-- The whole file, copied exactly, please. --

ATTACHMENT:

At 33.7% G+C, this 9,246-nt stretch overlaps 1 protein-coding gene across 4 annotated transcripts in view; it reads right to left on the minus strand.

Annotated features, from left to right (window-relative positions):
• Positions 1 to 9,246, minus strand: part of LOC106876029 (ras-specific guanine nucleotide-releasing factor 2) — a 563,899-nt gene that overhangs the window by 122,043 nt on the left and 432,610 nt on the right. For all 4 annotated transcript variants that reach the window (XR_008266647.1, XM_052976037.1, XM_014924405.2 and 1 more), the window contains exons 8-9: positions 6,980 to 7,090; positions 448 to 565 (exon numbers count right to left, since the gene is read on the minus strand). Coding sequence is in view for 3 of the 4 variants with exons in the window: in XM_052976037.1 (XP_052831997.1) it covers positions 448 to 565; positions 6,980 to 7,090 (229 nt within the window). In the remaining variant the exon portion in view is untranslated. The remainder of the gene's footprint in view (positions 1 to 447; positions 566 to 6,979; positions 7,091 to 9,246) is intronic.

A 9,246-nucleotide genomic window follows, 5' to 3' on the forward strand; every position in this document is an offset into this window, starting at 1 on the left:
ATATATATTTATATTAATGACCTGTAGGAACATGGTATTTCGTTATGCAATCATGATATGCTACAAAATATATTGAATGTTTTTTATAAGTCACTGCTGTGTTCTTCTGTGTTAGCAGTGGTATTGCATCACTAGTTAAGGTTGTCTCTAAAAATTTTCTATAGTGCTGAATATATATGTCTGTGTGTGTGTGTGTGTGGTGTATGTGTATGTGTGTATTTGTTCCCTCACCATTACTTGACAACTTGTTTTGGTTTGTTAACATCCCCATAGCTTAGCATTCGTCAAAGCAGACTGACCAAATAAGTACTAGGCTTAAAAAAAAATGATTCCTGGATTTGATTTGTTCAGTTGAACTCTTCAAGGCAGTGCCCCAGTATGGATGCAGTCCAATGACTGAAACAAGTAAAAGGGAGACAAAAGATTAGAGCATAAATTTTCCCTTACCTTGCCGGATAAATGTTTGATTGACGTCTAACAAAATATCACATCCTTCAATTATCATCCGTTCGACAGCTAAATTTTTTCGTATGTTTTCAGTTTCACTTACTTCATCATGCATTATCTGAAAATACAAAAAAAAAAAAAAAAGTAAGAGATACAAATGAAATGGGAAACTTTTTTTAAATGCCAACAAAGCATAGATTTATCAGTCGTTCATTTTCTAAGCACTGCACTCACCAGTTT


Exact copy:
At 33.7% G+C, this 9,246-nt stretch overlaps 1 protein-coding gene across 4 annotated transcripts in view; it reads right to left on the minus strand.

Annotated features, from left to right (window-relative positions):
• Positions 1 to 9,246, minus strand: part of LOC106876029 (ras-specific guanine nucleotide-releasing factor 2) — a 563,899-nt gene that overhangs the window by 122,043 nt on the left and 432,610 nt on the right. For all 4 annotated transcript variants that reach the window (XR_008266647.1, XM_052976037.1, XM_014924405.2 and 1 more), the window contains exons 8-9: positions 6,980 to 7,090; positions 448 to 565 (exon numbers count right to left, since the gene is read on the minus strand). Coding sequence is in view for 3 of the 4 variants with exons in the window: in XM_052976037.1 (XP_052831997.1) it covers positions 448 to 565; positions 6,980 to 7,090 (229 nt within the window). In the remaining variant the exon portion in view is untranslated. The remainder of the gene's footprint in view (positions 1 to 447; positions 566 to 6,979; positions 7,091 to 9,246) is intronic.

A 9,246-nucleotide genomic window follows, 5' to 3' on the forward strand; every position in this document is an offset into this window, starting at 1 on the left:
ATATATATTTATATTAATGACCTGTAGGAACATGGTATTTCGTTATGCAATCATGATATGCTACAAAATATATTGAATGTTTTTTATAAGTCACTGCTGTGTTCTTCTGTGTTAGCAGTGGTATTGCATCACTAGTTAAGGTTGTCTCTAAAAATTTTCTATAGTGCTGAATATATATGTCTGTGTGTGTGTGTGTGTGGTGTATGTGTATGTGTGTATTTGTTCCCTCACCATTACTTGACAACTTGTTTTGGTTTGTTAACATCCCCATAGCTTAGCATTCGTCAAAGCAGACTGACCAAATAAGTACTAGGCTTAAAAAAAAATGATTCCTGGATTTGATTTGTTCAGTTGAACTCTTCAAGGCAGTGCCCCAGTATGGATGCAGTCCAATGACTGAAACAAGTAAAAGGGAGACAAAAGATTAGAGCATAAATTTTCCCTTACCTTGCCGGATAAATGTTTGATTGACGTCTAACAAAATATCACATCCTTCAATTATCATCCGTTCGACAGCTAAATTTTTTCGTATGTTTTCAGTTTCACTTACTTCATCATGCATTATCTGAAAATACAAAAAAAAAAAAAAAAGTAAGAGATACAAATGAAATGGGAAACTTTTTTTAAATGCCAACAAAGCATAGATTTATCAGTCGTTCATTTTCTAAGCACTGCACTCACCAGTTT